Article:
Background. Neural specialization for print develops during learning to read and can be studied with event-related brain potentials (ERPs). Neural adaptation refers to smaller neural responses when a stimulus or a class of stimuli is repeated several times. Previously, neural specialization for print processing in adults has been shown to be reflected in the word-specific N170 component of the ERP. Furthermore, adapation of the N170 elicited by words has been found to correlate with reading speed. Here, we investigated adapation of the N170-component evoked by single letters, words and faces in seven to nine- year old German-language speaking children and in a group of adult normal readers.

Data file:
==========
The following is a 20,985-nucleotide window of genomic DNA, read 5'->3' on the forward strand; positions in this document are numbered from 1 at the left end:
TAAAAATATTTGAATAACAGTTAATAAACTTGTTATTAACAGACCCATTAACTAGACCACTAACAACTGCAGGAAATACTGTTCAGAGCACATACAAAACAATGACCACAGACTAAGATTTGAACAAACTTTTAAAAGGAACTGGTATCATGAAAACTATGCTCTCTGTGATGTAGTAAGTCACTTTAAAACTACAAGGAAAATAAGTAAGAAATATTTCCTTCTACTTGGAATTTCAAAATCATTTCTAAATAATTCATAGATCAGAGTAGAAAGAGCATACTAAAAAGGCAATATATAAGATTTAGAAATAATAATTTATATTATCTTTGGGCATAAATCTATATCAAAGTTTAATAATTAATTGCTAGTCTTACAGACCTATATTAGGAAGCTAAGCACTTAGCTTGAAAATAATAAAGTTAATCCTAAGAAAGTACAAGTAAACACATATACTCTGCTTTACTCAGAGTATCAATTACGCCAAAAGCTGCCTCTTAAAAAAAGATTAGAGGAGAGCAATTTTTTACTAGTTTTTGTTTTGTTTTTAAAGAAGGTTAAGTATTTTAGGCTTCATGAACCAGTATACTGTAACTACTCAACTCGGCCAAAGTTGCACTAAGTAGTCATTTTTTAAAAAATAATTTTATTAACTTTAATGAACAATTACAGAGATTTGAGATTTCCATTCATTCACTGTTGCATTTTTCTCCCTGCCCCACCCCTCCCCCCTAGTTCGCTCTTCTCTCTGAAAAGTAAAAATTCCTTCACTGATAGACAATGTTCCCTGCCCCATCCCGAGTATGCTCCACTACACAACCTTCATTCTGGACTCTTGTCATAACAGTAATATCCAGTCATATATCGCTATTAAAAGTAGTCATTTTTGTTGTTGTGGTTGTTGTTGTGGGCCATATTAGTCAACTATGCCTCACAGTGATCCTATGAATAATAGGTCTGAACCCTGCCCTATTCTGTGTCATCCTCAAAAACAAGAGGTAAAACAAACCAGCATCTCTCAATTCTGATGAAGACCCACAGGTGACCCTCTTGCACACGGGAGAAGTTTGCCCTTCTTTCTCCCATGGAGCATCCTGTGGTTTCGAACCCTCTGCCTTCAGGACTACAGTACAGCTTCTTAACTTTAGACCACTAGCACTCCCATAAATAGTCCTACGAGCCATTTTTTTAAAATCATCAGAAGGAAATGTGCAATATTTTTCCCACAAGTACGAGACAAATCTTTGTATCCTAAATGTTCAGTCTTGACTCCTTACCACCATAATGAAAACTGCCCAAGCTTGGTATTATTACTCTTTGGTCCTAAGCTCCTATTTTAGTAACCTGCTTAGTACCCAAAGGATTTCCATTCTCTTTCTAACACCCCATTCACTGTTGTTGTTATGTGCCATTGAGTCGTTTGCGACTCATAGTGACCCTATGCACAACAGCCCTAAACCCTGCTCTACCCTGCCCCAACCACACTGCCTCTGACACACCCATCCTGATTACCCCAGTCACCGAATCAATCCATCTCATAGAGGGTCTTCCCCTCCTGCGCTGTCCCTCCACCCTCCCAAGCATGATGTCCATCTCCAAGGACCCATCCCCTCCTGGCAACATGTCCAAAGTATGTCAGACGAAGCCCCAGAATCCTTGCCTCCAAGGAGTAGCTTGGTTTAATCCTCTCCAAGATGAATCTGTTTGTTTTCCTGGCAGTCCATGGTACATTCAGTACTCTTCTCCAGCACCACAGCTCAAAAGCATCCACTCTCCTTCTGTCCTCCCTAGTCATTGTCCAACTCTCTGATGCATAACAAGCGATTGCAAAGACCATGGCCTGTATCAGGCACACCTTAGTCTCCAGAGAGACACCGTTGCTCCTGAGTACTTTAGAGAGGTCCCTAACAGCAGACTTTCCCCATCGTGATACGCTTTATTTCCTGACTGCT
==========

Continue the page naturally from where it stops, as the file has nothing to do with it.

Results. For adults, we replicated previous reports of adaptation of N170-amplitude at posterior-temporal electrodes P7 and P8 for single letters and words. For children, we only observed adaptation of N170-amplitude for single letters. No adaptation of N170-amplitude was apparent for words. However, in both, children as well as adults, N170-adaptation did not correlate with measures of reading speed. For faces, that served as a non-linguistic control condition, no adaptation of N170 amplitude was observed.
Conclusions. We conclude that adaptation of the word-specific N170 component of the ERP might be linked to increasing perceptual experience with letters and words.